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Curtain Call Theatre Podcast

The Curtain Call Theatre Podcast is the only podcast that will bring you backstage (often during a show) to place you where the drama is actually created. With access like no other podcast, we give you the opportunity to join us in the wings and the dressing rooms and feel what it's like to be part of the company.
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Now displaying: 2017
Dec 19, 2017

Last year we covered Claire Van Kampen’s Farinelli and the King after it transferred from the Sam Wannamaker Playhouse at Shakespeare’s Globe to the Duke of York’s Theatre in London’s West End.

This past Sunday, it opened on Broadway. The reviews have been raves pretty much across the board. 

Getting just as many great notices as the play’s star are Sam Crane and Iestyn Davies who play Farinelli and Farinelli’s Voice respectively.

The convention that director John Dove employed here was to have renowned counter tenor Iestyn Davies play the castrato Farinelli, who sings the Arias literally standing next to Sam Crane. And it really works, as the boys explain in this week's episode.

Dec 8, 2017

Earlier this week, in Episode 70 of the Curtain Call Theatre Podcast, we brought you the company of People, Places & Things...well, not the entire company.  There were three local actresses that joined the West End Transfer at the St. Anne's Warehouse in Brooklyn, New York.  I chatted to them about their previous experiences of the show, what it was like joining an already well-established company and just what is a "Super Emma".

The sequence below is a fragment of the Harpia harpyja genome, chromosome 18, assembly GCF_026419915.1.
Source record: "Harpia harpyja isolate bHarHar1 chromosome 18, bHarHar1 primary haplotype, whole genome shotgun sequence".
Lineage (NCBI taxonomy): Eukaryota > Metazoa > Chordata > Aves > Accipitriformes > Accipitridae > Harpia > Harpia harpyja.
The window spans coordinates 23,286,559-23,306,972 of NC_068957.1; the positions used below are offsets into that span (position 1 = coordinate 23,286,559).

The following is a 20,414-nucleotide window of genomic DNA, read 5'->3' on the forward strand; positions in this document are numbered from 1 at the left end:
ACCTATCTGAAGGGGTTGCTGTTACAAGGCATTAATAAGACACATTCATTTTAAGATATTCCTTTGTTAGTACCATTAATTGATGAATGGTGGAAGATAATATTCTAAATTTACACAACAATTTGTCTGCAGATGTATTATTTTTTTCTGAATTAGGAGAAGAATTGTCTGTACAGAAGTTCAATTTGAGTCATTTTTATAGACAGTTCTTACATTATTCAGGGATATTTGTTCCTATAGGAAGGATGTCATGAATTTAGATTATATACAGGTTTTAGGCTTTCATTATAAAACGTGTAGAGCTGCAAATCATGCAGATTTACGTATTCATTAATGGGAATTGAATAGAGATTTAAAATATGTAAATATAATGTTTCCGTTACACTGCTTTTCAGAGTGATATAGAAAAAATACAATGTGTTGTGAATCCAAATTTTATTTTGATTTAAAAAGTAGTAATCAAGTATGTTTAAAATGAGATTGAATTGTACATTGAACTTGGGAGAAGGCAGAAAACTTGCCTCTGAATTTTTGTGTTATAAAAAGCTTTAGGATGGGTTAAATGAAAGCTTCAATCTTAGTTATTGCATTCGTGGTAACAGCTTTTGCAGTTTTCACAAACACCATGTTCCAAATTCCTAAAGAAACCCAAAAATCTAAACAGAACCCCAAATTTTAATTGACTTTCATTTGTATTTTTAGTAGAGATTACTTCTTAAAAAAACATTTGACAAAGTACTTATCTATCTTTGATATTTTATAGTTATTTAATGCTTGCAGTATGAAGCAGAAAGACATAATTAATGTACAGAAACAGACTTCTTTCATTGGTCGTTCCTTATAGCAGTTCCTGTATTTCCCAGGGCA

Dec 5, 2017

Matt Humphrey and I had the opportunity to fly over to New York and catch People, Places & Things at the St Anne’s Warehouse in Brooklyn. With both of us having seen the show a couple times before, we got to watch it again before heading backstage last Friday night. And I cannot begin to tell you how phenomenal this production was. The company has grown in stature, taking Jeremy Herrin’s production of Duncan Macmillan’s play to new heights.

 

It has been an absolute pleasure getting to meet this company and get to know them over the last year, and Matt and I were overwhelmed by the welcome we received, both when we watched the show and also when we were backstage. We realise what a privileged position we are in, and it is something that we never forget. This visit, was truly unforgettable.

 

I sat down and talked to the company about taking the play from London (both at the National and the Wyndham’s Theatre) to New York, and how they themselves thought the audiences there received the play.

Nov 21, 2017

The Evening Standard Theatre Awards shortlist was revealed with two cast members from The Ferryman among those nominated.

Laura Donnelly has been nominated for Best Actress and Tom Glynn-Carney for the Emerging Talent Award.

Curtain Call paid a visit to The Ferryman when it was on at The Royal Court, just as they announced their transfer to The Gielgud in London's West End.

Nov 7, 2017

We have seen a recent spate of high profile actresses making acceptance speeches at awards nights - highlighting the unequal representation of actresses on stage and screen and the need to redress the balance. It kicked off in earnest with Denise Gough at the 2017 Olivier Awards, actor Jimmy Nesbit even chipped in at the BAFTA TV awards, and is continuing as witnessed by Deirdre Mullins’ speech after picking up a Best Actress in Film award at the Scottish BAFTA’s. 

I had the opportunity to sit down at the National Theatre a couple weeks ago, who have just announced themselves that there will be equal representation gender balance on stage by 2021, with two Equal Representation for Actresses members, advocates and campaigners Polly Kemp and Jennie Matthews.

 

Curtain Call Website

ERA Website Link

ERA Stage Article

NEROPA Casting Tool Website

Polly Kemp: @pollykemp

Jennie Matthews:  @89Matthews

ERA: @ERA50_50

 

Oct 17, 2017